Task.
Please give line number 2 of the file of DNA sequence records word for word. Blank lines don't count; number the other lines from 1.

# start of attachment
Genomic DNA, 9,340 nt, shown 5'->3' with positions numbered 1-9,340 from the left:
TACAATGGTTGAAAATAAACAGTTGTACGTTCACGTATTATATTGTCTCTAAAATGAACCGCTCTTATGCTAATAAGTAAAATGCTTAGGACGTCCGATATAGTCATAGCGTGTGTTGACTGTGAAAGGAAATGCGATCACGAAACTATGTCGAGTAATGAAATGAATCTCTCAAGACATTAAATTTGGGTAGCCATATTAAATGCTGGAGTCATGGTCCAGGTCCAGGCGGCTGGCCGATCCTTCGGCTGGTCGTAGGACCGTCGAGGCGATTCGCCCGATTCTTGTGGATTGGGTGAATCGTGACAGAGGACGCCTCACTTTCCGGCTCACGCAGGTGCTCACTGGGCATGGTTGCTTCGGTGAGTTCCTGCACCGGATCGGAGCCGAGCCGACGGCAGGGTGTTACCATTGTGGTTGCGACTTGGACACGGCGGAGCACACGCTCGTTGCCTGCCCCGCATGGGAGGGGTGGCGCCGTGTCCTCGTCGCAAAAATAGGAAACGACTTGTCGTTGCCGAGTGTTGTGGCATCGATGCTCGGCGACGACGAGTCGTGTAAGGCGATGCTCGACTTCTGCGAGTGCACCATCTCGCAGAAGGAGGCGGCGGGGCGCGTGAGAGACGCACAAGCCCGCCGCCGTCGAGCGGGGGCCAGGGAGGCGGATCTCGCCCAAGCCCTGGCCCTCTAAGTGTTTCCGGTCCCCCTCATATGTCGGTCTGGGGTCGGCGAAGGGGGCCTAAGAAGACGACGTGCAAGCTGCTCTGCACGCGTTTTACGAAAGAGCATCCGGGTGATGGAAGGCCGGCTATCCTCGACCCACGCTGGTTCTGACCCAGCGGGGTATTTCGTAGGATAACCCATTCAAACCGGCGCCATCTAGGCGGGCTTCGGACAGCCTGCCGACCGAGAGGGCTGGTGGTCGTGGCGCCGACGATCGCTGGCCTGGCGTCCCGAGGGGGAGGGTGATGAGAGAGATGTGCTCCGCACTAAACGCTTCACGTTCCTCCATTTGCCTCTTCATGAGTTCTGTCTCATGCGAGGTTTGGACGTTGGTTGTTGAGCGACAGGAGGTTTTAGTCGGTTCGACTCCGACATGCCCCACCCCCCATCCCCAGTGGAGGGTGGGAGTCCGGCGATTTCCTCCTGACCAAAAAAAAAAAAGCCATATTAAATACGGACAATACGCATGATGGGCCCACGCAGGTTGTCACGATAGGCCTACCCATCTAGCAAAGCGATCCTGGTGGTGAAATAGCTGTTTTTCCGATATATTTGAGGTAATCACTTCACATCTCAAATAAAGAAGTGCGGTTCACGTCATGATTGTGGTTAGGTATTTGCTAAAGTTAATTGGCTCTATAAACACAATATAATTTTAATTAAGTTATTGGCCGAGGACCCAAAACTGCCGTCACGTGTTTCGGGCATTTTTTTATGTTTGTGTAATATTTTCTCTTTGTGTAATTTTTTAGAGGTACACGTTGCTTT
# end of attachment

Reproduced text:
TACAATGGTTGAAAATAAACAGTTGTACGTTCACGTATTATATTGTCTCTAAAATGAACCGCTCTTATGCTAATAAGTAAAATGCTTAGGACGTCCGATATAGTCATAGCGTGTGTTGACTGTGAAAGGAAATGCGATCACGAAACTATGTCGAGTAATGAAATGAATCTCTCAAGACATTAAATTTGGGTAGCCATATTAAATGCTGGAGTCATGGTCCAGGTCCAGGCGGCTGGCCGATCCTTCGGCTGGTCGTAGGACCGTCGAGGCGATTCGCCCGATTCTTGTGGATTGGGTGAATCGTGACAGAGGACGCCTCACTTTCCGGCTCACGCAGGTGCTCACTGGGCATGGTTGCTTCGGTGAGTTCCTGCACCGGATCGGAGCCGAGCCGACGGCAGGGTGTTACCATTGTGGTTGCGACTTGGACACGGCGGAGCACACGCTCGTTGCCTGCCCCGCATGGGAGGGGTGGCGCCGTGTCCTCGTCGCAAAAATAGGAAACGACTTGTCGTTGCCGAGTGTTGTGGCATCGATGCTCGGCGACGACGAGTCGTGTAAGGCGATGCTCGACTTCTGCGAGTGCACCATCTCGCAGAAGGAGGCGGCGGGGCGCGTGAGAGACGCACAAGCCCGCCGCCGTCGAGCGGGGGCCAGGGAGGCGGATCTCGCCCAAGCCCTGGCCCTCTAAGTGTTTCCGGTCCCCCTCATATGTCGGTCTGGGGTCGGCGAAGGGGGCCTAAGAAGACGACGTGCAAGCTGCTCTGCACGCGTTTTACGAAAGAGCATCCGGGTGATGGAAGGCCGGCTATCCTCGACCCACGCTGGTTCTGACCCAGCGGGGTATTTCGTAGGATAACCCATTCAAACCGGCGCCATCTAGGCGGGCTTCGGACAGCCTGCCGACCGAGAGGGCTGGTGGTCGTGGCGCCGACGATCGCTGGCCTGGCGTCCCGAGGGGGAGGGTGATGAGAGAGATGTGCTCCGCACTAAACGCTTCACGTTCCTCCATTTGCCTCTTCATGAGTTCTGTCTCATGCGAGGTTTGGACGTTGGTTGTTGAGCGACAGGAGGTTTTAGTCGGTTCGACTCCGACATGCCCCACCCCCCATCCCCAGTGGAGGGTGGGAGTCCGGCGATTTCCTCCTGACCAAAAAAAAAAAAGCCATATTAAATACGGACAATACGCATGATGGGCCCACGCAGGTTGTCACGATAGGCCTACCCATCTAGCAAAGCGATCCTGGTGGTGAAATAGCTGTTTTTCCGATATATTTGAGGTAATCACTTCACATCTCAAATAAAGAAGTGCGGTTCACGTCATGATTGTGGTTAGGTATTTGCTAAAGTTAATTGGCTCTATAAACACAATATAATTTTAATTAAGTTATTGGCCGAGGACCCAAAACTGCCGTCACGTGTTTCGGGCATTTTTTTATGTTTGTGTAATATTTTCTCTTTGTGTAATTTTTTAGAGGTACACGTTGCTTT